top of page

From chaos to clarity: The power of outlining

As I revise the first draft of my new manuscript, I can’t help but reflect on my writing process. One aspect that’s essential for me is outlining.

Outlining can take many forms, from a detailed chapter-by-chapter breakdown to a simple list of key plot points. Regardless of the level of detail, an outline provides a roadmap for your story.

I firmly believe that outlining is an indispensable tool for any fiction writer.

But outlining isn't just about organization. It can also help you identify weaknesses in your story before you start writing. By sketching out the major plot points in advance, you can spot potential plot holes or areas where the story might drag. (Where will your readers skim or lose interest altogether?)

I can’t tell you how many times I revised my outline for this new manuscript. In fact, it started out with a completely different plot! The more I outlined, the more the story became the one I wanted to tell.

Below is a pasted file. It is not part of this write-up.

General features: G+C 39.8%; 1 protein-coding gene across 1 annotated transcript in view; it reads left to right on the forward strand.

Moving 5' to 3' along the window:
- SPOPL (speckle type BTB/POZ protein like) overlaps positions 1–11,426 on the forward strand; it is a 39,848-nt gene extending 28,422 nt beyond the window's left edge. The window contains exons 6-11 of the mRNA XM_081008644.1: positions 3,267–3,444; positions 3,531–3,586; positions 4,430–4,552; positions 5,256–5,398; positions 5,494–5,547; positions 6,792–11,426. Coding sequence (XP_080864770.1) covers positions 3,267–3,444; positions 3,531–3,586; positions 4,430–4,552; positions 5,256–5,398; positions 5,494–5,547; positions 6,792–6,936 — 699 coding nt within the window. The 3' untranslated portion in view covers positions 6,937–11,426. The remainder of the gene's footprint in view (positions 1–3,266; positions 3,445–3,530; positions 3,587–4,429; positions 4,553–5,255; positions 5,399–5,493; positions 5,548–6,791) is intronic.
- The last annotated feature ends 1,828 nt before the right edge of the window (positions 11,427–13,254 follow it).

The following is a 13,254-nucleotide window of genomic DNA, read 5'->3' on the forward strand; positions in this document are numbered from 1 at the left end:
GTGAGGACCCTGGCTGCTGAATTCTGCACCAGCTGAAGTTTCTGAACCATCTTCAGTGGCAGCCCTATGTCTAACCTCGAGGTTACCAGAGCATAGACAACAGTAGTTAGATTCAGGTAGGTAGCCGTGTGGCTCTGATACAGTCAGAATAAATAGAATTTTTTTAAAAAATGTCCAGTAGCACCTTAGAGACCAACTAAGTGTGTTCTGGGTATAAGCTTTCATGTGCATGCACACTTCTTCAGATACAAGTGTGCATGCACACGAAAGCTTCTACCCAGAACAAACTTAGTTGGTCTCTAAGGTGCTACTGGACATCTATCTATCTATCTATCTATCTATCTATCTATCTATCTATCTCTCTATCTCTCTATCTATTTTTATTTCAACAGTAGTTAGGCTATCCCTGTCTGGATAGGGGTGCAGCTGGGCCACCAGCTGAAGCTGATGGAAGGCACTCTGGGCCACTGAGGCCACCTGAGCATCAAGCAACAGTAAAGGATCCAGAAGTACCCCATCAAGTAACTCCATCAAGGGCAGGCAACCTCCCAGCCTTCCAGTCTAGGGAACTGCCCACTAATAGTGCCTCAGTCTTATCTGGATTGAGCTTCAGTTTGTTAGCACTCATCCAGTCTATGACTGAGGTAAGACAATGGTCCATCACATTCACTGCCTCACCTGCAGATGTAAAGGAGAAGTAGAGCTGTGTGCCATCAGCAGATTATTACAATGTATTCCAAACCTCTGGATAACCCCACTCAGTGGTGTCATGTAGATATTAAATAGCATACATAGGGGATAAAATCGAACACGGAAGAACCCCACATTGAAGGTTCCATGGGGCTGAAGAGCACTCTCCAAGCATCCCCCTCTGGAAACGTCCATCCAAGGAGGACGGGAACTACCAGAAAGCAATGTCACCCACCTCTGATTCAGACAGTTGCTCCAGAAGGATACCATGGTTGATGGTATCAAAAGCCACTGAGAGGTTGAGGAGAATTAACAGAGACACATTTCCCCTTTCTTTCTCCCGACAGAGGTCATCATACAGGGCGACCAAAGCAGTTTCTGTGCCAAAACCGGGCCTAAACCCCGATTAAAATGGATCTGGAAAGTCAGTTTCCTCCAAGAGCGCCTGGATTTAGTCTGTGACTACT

Ultimately, the outline for my new manuscript was about 10 pages. It’s part of what I call my “master document,” a bible of sorts that includes a draft of a book jacket teaser, detailed character and setting notes, timeline details, and yes, the outline. I open this master document every time I write. It helps me stay consistent with descriptions.

Using an outline – and a broader “book bible” – makes the review process more efficient, too. I use it to track character arcs, ensure that subplots are fully developed, and check that pacing is on point.

An outline is not a set-in-stone plan. In my new manuscript, I drafted the chapters following two characters and revised the outline before I started working on the third character.

As I finish the first round of edits on my latest manuscript, I'm singing the praises of outlining. The months I spent outlining are already saving me time and frustration now as I face a more efficient review process.

My advice to writers? If you're struggling with a messy first draft or feeling overwhelmed by the revision process, I encourage you to give outlining a try.


bottom of page